Wrist Sprain

A wrist sprain most often occurs from a fall on an outstretched hand.

Symptoms can include pain, swelling, restriction of motion and weakness.  Wrist sprains are graded according to severity.

  • A Grade I (mild) sprain occurs by a stretching injury to the wrist causing micro tears to the ligaments usually without causing instability to the wrist joint.
  • A Grade II (moderate) wrist sprain often occurs from a mild traumatic injury causing a partial ligament tear resulting in mild joint instability.
  • A Grade III (severe) wrist sprain usually occurs from a severe traumatic event causing complete ligament tears and significant joint instability.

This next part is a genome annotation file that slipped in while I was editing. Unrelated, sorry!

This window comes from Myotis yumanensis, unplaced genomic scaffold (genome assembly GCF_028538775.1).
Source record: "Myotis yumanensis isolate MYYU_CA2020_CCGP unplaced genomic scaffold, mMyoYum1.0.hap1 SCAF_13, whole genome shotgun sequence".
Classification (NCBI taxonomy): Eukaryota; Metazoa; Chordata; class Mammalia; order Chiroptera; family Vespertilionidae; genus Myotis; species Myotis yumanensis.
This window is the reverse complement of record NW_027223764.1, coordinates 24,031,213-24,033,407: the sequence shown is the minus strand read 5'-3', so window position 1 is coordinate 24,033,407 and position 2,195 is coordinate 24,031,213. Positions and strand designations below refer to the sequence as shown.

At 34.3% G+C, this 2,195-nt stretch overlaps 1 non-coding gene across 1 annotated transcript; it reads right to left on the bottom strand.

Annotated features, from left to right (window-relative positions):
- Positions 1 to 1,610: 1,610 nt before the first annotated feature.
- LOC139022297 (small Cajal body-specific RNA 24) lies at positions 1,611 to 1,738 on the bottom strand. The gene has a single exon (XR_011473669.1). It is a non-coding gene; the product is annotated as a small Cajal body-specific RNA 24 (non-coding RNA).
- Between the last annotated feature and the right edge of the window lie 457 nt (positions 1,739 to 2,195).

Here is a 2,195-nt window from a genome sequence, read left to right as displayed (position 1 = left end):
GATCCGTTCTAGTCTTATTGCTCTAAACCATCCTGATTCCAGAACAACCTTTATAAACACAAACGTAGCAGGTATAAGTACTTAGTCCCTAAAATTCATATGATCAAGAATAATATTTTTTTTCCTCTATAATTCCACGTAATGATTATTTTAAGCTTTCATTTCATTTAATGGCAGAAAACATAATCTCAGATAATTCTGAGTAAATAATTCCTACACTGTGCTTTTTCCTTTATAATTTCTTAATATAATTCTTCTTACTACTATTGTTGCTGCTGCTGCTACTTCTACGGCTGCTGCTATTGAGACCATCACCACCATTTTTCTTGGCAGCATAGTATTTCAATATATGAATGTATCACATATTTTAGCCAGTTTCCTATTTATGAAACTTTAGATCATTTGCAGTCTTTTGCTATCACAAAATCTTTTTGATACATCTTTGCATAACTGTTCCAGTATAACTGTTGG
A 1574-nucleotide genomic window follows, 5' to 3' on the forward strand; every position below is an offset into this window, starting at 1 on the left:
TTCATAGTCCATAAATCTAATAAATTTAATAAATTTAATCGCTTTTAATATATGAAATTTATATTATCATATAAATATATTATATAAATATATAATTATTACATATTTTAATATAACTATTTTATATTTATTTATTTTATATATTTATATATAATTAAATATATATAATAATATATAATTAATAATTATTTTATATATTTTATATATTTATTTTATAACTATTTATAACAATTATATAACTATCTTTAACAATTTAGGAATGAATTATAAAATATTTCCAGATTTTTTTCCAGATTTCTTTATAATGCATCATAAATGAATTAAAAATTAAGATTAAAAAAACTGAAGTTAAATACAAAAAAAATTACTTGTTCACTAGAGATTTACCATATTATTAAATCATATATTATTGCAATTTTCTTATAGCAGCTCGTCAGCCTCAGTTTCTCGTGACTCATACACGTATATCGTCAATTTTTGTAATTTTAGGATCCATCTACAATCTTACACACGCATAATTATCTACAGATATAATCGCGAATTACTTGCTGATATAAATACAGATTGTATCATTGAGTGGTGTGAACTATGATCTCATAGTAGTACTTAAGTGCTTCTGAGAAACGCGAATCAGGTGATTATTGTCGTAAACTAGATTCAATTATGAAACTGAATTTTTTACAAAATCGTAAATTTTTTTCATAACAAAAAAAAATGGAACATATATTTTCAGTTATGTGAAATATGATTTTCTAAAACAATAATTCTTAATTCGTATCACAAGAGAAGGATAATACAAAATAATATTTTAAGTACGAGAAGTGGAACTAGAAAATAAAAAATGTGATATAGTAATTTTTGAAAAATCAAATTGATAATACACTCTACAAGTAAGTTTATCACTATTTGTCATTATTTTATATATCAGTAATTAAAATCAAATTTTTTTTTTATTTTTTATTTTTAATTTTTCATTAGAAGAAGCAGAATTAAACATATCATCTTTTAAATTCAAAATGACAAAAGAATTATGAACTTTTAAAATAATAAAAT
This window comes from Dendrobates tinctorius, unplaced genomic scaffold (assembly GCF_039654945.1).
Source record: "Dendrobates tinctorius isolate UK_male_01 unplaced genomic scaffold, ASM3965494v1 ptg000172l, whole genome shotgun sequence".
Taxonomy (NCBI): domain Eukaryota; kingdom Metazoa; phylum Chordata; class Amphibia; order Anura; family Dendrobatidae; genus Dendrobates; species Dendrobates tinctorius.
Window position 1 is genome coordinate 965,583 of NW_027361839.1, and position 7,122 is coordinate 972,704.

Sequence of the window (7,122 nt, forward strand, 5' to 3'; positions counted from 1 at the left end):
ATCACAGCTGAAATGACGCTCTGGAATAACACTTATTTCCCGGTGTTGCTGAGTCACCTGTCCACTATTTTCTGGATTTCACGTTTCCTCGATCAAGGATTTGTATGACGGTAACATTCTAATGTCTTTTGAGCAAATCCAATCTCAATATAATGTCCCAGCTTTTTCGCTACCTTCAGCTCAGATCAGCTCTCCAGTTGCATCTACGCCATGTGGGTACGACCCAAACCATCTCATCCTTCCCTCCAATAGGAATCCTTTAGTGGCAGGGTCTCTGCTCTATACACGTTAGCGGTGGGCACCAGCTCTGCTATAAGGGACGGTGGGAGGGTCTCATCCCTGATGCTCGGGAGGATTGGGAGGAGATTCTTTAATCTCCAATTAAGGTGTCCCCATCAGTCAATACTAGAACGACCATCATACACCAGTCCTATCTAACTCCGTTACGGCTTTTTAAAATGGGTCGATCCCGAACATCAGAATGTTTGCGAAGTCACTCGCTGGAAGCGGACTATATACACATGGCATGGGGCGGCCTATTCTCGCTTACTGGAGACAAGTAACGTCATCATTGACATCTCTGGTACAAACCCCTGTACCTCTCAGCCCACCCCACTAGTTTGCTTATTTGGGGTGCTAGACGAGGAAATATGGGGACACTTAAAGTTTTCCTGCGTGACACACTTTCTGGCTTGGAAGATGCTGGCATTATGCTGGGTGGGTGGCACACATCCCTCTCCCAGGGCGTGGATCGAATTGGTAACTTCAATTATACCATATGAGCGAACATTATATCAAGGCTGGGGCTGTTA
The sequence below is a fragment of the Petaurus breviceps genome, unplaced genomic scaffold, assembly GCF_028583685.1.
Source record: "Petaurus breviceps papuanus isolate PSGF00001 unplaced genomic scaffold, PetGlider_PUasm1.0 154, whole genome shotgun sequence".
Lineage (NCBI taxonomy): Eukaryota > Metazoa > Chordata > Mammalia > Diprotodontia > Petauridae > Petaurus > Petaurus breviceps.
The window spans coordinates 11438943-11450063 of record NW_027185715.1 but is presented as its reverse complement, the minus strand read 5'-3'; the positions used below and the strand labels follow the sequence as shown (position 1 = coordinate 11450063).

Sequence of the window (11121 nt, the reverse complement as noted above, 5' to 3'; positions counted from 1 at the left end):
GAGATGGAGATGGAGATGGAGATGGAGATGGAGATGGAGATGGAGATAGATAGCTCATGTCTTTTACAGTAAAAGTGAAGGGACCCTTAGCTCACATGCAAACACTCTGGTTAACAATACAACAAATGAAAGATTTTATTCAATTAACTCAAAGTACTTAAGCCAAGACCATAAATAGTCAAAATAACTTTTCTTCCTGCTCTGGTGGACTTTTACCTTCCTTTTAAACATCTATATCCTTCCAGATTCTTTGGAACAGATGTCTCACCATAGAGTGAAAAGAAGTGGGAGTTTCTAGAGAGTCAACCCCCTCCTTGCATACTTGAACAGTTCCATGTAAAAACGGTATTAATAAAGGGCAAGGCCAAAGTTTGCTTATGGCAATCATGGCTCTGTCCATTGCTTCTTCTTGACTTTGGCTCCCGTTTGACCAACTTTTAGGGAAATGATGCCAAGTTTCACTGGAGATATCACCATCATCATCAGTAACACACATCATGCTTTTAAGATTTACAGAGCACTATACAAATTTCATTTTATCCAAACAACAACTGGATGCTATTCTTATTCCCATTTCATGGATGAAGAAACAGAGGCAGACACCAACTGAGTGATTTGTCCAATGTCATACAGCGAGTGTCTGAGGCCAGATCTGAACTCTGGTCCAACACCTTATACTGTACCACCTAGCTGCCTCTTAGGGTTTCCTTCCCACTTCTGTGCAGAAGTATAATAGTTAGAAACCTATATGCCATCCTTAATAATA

Diagnosis and grade determination is based on the patient’s history and physical examination.

X-rays are often obtained to evaluate the wrist for any potential fractures.

An MRI will be obtained to evaluate the condition of the soft tissues, ligaments and joint capsule.

Treatment is based on the Grade of the sprain and the patient’s symptoms.  Often cast immobilization, followed by physical therapy is in hand.  Icing and antiinflammatory medications may be prescribed.

If severe, then surgery is usually indicated to repair the torn ligaments and capsule.  Complete recovery is usually 4-6 months.

Alfred A. DeSimone, MD
Director of Sports Medicine
Board Certified Orthopaedic Surgeon